Knight Center
Knight Center


YouTube, Vimeo remove documentary on Rafael Correa for alleged copyright infringement

The obstacles keep coming for the distribution of Colombian-American Santiago Villa's documentary on President Rafael Correa. According to the Ecuadorian NGO Fundamedios, YouTube and Vimeo took down the video after the company Ares Rights brought a lawsuit for copyright infringement.  

Fundamedios said the Spanish company Ares Rights, a group that protects authors' rights for its clients on the Internet, requested the removal of the documentary for supposedly containing "unauthorized images" taken in the state-run television station, Ecuador TV.

The distribution of the documentary has been riddled with accusations and censorship. Villa refused to broadcast the film on the U.S. television channel América TeVe after the network asked him to make changes in its presentation. The filmmaker called the edits censorship and alleged the Ecuadorian government pressured the station. Journalist Andrés Carrión was forced to end his radio program on Armónica after interviewing Santiago Villa. 

"Rafael Correa, portrait of the father of the nation," according to Villa, "uses the protagonists' own words to address topics like the FARC's financing of Rafael Correa's presidential campaign in 2006, [...] the persecution of social and indigenous leaders, the government's campaign to against freedom of expression and legal harassment by the presidential family's former security chief." According to Fundamedios, the documentary is only available for viewing on the Russian-based website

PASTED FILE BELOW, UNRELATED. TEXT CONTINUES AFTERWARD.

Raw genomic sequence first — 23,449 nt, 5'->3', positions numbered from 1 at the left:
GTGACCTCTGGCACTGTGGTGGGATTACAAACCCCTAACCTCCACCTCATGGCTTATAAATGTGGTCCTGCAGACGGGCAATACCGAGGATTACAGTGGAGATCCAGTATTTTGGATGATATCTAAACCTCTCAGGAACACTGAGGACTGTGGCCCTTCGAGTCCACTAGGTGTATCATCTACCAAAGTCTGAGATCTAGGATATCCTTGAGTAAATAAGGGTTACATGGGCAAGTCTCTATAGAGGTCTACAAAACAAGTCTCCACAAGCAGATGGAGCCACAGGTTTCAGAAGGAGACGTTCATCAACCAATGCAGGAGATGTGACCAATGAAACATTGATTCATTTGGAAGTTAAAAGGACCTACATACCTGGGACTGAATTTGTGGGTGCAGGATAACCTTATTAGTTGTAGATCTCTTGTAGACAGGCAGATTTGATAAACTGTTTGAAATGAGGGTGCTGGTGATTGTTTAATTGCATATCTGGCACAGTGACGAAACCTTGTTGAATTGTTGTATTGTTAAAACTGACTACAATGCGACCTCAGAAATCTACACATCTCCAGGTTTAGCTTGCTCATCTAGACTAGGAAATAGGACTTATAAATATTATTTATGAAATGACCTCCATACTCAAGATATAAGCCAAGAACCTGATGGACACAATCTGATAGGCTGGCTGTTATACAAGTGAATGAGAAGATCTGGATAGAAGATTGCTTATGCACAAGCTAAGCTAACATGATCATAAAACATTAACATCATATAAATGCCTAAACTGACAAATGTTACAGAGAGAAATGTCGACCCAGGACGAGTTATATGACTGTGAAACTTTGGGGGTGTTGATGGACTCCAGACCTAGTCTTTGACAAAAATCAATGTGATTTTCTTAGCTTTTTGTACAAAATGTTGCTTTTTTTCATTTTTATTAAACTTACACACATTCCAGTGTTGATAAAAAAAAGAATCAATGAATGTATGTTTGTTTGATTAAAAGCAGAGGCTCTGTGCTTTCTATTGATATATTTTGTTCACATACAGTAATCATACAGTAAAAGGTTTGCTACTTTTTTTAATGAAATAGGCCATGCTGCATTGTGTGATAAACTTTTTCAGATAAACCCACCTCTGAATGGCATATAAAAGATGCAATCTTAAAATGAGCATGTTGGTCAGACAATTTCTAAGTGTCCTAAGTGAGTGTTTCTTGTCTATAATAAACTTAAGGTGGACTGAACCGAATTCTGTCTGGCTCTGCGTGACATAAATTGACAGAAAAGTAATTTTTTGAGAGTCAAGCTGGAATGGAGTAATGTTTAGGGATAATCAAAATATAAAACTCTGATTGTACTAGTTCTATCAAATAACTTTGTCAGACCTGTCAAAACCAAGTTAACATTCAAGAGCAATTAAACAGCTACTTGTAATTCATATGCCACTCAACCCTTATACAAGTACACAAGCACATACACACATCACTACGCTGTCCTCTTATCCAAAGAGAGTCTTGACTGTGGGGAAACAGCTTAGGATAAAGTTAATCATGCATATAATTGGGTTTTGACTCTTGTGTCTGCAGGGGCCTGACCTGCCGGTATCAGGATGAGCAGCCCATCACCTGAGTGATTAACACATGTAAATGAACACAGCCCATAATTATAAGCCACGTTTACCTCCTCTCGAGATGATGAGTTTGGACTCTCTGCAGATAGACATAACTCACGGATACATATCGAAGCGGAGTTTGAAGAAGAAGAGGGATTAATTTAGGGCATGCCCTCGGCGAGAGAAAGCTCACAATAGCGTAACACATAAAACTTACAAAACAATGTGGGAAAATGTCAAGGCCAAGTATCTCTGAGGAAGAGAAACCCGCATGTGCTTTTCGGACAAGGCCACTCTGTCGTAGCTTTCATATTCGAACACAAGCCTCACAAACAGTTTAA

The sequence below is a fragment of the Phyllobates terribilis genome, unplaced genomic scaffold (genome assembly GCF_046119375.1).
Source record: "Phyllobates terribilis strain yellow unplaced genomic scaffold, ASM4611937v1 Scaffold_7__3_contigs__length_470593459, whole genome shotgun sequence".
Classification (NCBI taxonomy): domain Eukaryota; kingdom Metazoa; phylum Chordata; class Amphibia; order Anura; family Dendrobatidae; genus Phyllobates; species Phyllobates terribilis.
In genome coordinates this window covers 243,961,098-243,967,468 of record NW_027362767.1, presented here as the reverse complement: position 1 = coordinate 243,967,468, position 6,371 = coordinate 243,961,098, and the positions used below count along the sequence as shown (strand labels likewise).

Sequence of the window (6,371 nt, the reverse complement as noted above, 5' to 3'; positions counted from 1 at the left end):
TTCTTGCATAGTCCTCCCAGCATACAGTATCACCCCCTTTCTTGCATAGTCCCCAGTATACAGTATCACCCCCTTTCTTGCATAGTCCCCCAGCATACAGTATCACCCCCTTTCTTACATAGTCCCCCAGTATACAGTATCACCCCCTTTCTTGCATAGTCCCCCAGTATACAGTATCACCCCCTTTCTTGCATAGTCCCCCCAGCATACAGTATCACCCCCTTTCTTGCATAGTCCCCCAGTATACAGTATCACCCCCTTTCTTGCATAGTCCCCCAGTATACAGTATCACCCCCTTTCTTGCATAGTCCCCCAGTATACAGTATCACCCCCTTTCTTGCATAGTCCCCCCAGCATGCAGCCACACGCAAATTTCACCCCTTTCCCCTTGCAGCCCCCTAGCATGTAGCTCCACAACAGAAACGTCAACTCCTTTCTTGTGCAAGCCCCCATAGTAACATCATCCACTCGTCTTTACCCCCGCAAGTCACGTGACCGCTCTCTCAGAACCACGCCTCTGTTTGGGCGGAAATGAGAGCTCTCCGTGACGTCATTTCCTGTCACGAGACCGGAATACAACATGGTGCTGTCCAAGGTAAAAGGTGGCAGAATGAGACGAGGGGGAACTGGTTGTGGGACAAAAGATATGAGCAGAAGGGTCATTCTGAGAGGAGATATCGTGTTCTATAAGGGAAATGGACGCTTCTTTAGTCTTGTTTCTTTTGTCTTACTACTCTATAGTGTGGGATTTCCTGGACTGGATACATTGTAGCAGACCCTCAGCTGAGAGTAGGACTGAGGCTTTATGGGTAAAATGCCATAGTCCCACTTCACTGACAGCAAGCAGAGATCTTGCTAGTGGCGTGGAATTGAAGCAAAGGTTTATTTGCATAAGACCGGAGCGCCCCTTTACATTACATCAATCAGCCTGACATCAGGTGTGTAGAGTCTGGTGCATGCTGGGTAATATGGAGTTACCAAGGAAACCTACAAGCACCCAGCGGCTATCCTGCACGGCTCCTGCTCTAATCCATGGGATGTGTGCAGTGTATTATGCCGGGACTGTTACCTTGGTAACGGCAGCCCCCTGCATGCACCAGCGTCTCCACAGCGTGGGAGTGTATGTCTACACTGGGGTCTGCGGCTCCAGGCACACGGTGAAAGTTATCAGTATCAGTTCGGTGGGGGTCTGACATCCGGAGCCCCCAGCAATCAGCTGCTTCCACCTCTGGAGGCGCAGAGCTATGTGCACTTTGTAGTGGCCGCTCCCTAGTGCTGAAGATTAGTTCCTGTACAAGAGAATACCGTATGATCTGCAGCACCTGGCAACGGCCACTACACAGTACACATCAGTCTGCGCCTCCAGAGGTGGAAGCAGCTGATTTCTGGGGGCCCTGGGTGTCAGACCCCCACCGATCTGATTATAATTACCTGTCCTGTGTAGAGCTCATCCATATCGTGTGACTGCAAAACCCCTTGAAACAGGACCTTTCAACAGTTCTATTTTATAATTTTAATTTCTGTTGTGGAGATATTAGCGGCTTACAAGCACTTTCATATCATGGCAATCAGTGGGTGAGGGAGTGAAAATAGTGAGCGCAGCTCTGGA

Guest wrote 5 years 8 weeks ago

authors rights vs copyright infringement vs censorship?

Its a problem that is going to get worse unless the big guys (YouTube, Vimeo) have tighter controls for uploading. There will still be ways around it (chopping material up and slightly altering name) but copy-write issues will plague us for sometime. And nothing like pressure from Governments to make issues get adhered too. Try to being a lowly publisher and trying the same thing.

Gemma-Leigh Garner wrote 5 years 13 weeks ago

authors rights vs copyright infringement vs censorship?

I feel that video distribution sites like YouTube, and Vimeo have the right to remove anything they choose to remove. They are free services driven by advertisers so it just makes sense.

It's sad.. however that these great services for publishing new and information are the ones getting hit with the lawsuit versus the person who published the copyrighted content in the first place.

I know that this year, Google has had a record number of reports from (DMCA) The Digital Millennium Copyright Act to have content removed from their index.

It is interesting to think about the freedom of the press, an author's rights, copyright infringement and censorship and the future of journalism here in the US and the Internet.


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